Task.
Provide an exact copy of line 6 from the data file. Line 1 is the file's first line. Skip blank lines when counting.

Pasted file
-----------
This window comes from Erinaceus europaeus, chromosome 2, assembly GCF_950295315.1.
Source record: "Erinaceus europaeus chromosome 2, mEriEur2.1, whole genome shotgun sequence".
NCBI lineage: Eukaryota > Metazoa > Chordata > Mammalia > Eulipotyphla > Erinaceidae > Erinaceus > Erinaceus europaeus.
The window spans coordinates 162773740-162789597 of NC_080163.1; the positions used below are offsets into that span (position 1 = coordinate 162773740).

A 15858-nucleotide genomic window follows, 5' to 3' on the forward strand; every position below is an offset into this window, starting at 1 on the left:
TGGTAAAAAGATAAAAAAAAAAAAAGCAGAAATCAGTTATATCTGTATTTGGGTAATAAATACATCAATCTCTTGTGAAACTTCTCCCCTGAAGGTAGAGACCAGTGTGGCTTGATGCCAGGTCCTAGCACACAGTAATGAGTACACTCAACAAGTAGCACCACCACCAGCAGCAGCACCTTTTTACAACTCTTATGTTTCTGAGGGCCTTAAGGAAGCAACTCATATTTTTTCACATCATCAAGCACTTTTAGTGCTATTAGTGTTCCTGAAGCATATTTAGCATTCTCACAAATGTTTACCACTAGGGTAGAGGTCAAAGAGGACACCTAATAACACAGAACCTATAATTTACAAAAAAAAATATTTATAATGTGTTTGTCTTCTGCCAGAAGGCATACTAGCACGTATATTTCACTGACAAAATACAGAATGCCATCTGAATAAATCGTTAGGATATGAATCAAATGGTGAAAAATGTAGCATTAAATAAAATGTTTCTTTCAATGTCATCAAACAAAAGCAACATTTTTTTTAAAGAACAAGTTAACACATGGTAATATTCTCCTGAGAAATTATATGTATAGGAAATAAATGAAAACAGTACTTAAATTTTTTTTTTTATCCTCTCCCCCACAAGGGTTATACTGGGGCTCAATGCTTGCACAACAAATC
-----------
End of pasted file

TGGTAAAAAGATAAAAAAAAAAAAAGCAGAAATCAGTTATATCTGTATTTGGGTAATAAATACATCAATCTCTTGTGAAACTTCTCCCCTGAAGGTAGAGACCAGTGTGGCTTGATGCCAGGTCCTAGCACACAGTAATGAGTACACTCAACAAGTAGCACCACCACCAGCAGCAGCACCTTTTTACAACTCTTATGTTTCTGAGGGCCTTAAGGAAGCAACTCATATTTTTTCACATCATCAAGCACTTTTAGTGCTATTAGTGTTCCTGAAGCATATTTAGCATTCTCACAAATGTTTACCACTAGGGTAGAGGTCAAAGAGGACACCTAATAACACAGAACCTATAATTTACAAAAAAAAATATTTATAATGTGTTTGTCTTCTGCCAGAAGGCATACTAGCACGTATATTTCACTGACAAAATACAGAATGCCATCTGAATAAATCGTTAGGATATGAATCAAATGGTGAAAAATGTAGCATTAAATAAAATGTTTCTTTCAATGTCATCAAACAAAAGCAACATTTTTTTTAAAGAACAAGTTAACACATGGTAATATTCTCCTGAGAAATTATATGTATAGGAAATAAATGAAAACAGTACTTAAATTTTTTTTTTTATCCTCTCCCCCACAAGGGTTATACTGGGGCTCAATGCTTGCACAACAAATC